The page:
People sometimes question why we need to focus on the 'stigma of mental illness' when we already have ideas like discrimination and prejudice. People ask; 'Aren't you just inventing a new kind of prejudice that only applies to people with mental health difficulties? Surely it's more important to change laws than change attitudes?'
The Time to change campaign is so so important as many people suffering from mental health problems feel the stigma and discrimination attached to having a mental illness is harder to cope with than the illness itself.
The first form of mental health related stigma I experienced was from my own parents.
When I was first diagnosed with depression, my parents encouraged me to keep it a secret and made it clear they did not want other friends or family members to find out. This made me feel alone and ashamed of how I felt.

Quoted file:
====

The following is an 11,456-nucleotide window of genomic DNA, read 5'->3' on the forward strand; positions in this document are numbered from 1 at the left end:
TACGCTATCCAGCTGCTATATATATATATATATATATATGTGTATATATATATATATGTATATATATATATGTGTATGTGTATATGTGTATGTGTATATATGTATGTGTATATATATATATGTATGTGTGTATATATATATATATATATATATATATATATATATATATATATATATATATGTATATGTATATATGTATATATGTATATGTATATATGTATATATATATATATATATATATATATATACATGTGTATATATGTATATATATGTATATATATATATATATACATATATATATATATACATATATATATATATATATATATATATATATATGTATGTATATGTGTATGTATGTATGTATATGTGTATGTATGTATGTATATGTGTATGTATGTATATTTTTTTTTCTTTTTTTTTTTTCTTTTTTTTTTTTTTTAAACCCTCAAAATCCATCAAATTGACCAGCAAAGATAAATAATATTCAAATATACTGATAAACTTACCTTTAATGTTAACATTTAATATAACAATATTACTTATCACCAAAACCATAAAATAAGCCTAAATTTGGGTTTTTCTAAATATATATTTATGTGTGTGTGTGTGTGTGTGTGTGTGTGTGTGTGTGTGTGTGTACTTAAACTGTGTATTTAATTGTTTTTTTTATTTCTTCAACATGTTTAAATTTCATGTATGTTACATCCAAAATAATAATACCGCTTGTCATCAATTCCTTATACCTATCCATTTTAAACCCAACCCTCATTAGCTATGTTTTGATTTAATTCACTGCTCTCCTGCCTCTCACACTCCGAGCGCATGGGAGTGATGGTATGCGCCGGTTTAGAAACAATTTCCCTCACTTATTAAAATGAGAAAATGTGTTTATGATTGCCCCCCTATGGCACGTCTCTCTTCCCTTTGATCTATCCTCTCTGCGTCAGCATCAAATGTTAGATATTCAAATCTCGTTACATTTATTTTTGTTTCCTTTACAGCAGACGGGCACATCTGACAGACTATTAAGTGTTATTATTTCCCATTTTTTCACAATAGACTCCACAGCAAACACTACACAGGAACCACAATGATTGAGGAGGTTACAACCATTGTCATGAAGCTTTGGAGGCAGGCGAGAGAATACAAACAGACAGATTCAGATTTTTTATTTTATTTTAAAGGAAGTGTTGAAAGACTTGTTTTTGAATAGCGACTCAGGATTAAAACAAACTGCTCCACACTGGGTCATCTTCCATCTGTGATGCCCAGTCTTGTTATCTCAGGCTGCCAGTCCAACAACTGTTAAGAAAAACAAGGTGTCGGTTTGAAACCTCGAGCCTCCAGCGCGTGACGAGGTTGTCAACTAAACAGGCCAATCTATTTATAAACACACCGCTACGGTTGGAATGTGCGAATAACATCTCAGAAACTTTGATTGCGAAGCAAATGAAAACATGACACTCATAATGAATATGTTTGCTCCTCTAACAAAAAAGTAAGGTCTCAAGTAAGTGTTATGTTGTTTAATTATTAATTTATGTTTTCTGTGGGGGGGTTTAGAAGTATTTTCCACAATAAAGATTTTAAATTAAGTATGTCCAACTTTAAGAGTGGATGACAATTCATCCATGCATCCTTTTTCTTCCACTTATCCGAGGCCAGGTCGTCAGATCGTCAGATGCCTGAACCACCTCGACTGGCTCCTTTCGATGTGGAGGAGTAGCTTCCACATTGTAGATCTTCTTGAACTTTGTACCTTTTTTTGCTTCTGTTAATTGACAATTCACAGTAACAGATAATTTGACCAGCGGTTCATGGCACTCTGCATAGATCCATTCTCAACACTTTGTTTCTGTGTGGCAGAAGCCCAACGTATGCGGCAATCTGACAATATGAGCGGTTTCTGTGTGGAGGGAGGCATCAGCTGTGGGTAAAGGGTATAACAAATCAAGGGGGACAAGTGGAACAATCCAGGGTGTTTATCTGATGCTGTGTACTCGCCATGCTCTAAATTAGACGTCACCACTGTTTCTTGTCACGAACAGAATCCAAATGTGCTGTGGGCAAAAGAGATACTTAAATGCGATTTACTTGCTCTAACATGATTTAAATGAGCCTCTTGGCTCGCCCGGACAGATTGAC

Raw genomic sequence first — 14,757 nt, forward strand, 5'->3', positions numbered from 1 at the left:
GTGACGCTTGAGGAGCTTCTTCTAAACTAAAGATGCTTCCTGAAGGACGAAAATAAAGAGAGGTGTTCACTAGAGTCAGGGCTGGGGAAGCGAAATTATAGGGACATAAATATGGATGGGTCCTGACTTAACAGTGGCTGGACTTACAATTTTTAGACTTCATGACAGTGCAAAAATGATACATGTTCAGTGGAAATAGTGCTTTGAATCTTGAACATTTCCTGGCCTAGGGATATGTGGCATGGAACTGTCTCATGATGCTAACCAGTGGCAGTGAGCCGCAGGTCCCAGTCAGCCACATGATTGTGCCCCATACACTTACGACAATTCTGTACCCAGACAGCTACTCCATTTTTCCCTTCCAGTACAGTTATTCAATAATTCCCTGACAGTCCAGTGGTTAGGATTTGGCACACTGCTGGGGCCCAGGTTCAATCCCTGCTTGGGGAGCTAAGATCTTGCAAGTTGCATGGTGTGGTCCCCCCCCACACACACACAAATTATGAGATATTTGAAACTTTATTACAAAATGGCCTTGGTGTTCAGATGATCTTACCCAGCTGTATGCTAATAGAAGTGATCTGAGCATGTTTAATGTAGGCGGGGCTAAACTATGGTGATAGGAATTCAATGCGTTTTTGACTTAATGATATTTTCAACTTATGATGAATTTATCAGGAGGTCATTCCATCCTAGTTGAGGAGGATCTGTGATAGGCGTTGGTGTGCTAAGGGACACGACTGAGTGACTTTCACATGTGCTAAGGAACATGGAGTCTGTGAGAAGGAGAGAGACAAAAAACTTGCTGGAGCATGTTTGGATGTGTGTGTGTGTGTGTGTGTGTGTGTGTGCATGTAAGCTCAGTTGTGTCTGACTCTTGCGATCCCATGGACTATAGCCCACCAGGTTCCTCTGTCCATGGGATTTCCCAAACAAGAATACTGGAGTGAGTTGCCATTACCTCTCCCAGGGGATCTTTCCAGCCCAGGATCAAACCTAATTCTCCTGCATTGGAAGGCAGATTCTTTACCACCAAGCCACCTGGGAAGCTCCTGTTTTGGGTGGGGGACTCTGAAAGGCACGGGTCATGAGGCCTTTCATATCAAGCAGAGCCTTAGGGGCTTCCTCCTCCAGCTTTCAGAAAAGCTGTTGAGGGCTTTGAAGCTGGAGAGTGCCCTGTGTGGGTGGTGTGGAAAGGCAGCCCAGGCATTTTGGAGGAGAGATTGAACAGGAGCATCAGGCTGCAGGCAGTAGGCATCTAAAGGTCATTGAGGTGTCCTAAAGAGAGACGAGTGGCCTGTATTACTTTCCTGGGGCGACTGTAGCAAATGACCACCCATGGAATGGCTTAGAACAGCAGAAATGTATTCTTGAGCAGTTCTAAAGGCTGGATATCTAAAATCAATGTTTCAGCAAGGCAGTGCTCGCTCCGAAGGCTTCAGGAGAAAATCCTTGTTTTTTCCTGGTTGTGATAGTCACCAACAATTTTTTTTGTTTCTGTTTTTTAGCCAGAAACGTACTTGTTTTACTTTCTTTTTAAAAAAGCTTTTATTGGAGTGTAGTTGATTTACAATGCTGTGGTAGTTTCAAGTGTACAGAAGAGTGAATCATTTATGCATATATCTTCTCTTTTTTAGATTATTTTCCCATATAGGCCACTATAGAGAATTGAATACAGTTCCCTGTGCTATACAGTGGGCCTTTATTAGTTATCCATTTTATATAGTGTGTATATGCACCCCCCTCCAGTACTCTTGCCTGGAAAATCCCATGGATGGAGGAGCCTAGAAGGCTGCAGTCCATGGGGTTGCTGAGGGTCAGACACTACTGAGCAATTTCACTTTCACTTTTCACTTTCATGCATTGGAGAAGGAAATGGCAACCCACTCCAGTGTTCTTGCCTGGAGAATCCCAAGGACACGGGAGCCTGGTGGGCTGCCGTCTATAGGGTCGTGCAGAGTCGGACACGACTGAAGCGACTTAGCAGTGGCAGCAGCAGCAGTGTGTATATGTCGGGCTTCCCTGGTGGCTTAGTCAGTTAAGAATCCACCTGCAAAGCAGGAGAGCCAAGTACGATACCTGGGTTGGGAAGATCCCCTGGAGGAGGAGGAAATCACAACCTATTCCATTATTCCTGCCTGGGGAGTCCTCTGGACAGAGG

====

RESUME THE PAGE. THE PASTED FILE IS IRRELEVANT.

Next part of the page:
My name is Becci and I graduated in Psychology with Counselling last year. I am always trying to find ways of getting more experience in the field and so keep up to date with mental health charities quite regularly, and this summer, volunteered at a Time to Change roadshow event.
My husband and I recently volunteered to help with the Time to Change campaign. It was a bit of a last minute decision. I had heard about Time to Change through the mental health charity Rethink Mental Illness and so I had realised that there was a roadshow coming up near us in Bournemouth. I also knew that they were looking for volunteers to talk to members of the public on the subject of mental health.